South Korea gives fertiliser aid to communist neighbour

Click to follow
The Independent Online

South Korea has decided to donate 200,000 tons of fertiliser to North Korea, hoping that would help reopen a stalled dialogue with the impoverished, communist country.

South Korea has decided to donate 200,000 tons of fertiliser to North Korea, hoping that would help reopen a stalled dialogue with the impoverished, communist country.

"The fertiliser will show that we want to continue reconciliation," said Kim Hong–jae, a spokesman at South Korea's Unification Ministry.

But wary of criticism from government opponents that Seoul is ceding too much, Kim called the fertilizer – worth US$50 million – humanitarian aid the North needs to help ease its food shortage.

The decision at a National Security Council meeting came a week after North Korea requested 200,000 tons of free fertiliser ahead of the rice–planting season that begins in mid–May.

South Korea plans to finish the shipment by early June.

Last year, South Korea gave North Korea 300,000 tons of free fertiliser just before the two sides held their first–ever summit in June.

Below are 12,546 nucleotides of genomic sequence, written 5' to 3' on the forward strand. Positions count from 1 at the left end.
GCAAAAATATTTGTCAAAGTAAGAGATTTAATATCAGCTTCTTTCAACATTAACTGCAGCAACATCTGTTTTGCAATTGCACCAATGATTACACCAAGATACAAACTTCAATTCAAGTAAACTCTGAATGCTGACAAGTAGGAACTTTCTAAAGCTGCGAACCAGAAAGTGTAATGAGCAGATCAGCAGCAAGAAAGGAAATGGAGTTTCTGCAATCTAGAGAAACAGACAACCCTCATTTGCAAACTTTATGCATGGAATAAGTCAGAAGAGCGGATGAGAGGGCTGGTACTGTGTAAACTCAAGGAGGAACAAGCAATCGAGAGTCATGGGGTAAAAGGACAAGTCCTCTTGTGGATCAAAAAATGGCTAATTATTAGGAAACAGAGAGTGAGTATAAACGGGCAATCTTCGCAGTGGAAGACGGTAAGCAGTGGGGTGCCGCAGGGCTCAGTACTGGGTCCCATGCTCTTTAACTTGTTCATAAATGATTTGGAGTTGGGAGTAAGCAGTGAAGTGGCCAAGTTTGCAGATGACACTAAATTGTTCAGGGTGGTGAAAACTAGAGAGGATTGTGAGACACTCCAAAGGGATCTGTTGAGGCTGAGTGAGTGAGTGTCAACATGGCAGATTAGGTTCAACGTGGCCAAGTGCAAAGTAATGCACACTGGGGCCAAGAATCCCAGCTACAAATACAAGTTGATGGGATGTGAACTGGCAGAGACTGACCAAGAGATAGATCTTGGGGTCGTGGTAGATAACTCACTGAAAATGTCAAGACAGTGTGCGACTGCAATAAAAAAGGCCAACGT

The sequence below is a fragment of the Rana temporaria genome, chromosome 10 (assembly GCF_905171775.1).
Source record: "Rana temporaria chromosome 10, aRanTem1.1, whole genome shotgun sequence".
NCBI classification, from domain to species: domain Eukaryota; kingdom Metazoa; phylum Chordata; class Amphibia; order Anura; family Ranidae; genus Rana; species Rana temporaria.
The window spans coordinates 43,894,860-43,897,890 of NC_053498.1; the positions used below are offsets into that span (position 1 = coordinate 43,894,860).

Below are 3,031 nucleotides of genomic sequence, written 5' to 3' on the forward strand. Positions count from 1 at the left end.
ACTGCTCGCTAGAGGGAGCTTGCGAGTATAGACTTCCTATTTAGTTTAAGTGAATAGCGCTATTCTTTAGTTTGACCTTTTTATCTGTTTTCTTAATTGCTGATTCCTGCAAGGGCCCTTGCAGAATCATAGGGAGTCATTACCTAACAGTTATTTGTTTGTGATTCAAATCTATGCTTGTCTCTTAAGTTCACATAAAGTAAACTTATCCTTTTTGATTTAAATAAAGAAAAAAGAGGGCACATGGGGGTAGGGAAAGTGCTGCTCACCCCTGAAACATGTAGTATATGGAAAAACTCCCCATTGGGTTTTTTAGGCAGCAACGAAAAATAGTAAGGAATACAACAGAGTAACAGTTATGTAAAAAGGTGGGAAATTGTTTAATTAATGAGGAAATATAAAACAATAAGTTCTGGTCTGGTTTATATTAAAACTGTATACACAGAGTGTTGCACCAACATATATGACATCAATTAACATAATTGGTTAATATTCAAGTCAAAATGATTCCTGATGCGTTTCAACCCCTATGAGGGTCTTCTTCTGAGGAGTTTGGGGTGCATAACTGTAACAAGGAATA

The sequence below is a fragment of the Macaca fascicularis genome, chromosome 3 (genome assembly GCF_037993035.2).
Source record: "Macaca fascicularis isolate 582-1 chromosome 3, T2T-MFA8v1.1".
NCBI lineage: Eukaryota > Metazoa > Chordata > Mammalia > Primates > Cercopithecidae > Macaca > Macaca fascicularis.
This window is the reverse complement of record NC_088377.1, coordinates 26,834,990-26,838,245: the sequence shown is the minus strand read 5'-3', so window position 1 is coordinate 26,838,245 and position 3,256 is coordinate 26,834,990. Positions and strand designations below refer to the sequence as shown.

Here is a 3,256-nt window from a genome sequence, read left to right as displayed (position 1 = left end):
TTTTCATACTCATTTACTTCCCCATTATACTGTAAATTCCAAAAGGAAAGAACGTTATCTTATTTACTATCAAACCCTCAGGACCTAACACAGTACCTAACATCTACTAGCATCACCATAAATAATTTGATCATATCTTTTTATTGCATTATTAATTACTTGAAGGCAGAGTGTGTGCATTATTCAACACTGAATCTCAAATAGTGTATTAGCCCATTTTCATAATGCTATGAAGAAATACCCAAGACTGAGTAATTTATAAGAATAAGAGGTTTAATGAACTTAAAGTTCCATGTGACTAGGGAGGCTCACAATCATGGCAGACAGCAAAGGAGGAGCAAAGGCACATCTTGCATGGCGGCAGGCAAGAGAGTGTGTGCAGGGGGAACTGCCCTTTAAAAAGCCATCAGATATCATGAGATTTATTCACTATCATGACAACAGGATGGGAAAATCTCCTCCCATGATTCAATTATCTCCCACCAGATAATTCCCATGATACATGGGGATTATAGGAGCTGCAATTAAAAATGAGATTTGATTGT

Leaders of the two Koreas agreed to work toward reunification, and reconciliation blossomed between the countries. But talks have been suspended in the past month, apparently because the Pyongyang is angry about tougher talk toward the North by new US President George W Bush.

In March, Bush told South Korean President Kim Dae–jung that he was skeptical of North Korea and would not immediately resume talks with the communist country.

Under its policy of engagement, South Korea gave North Korea US$110 million worth of government aid last year, including 600,000 tons of food. Civilian donations totalled US$35 million.

North Korea has depended on outside help to feed its 22 million people since 1995.

The Korean peninsula was divided into the communist North and the pro–Western South at the end of World War II in 1945. Their 1950–53 war ended without a peace treaty.

Comments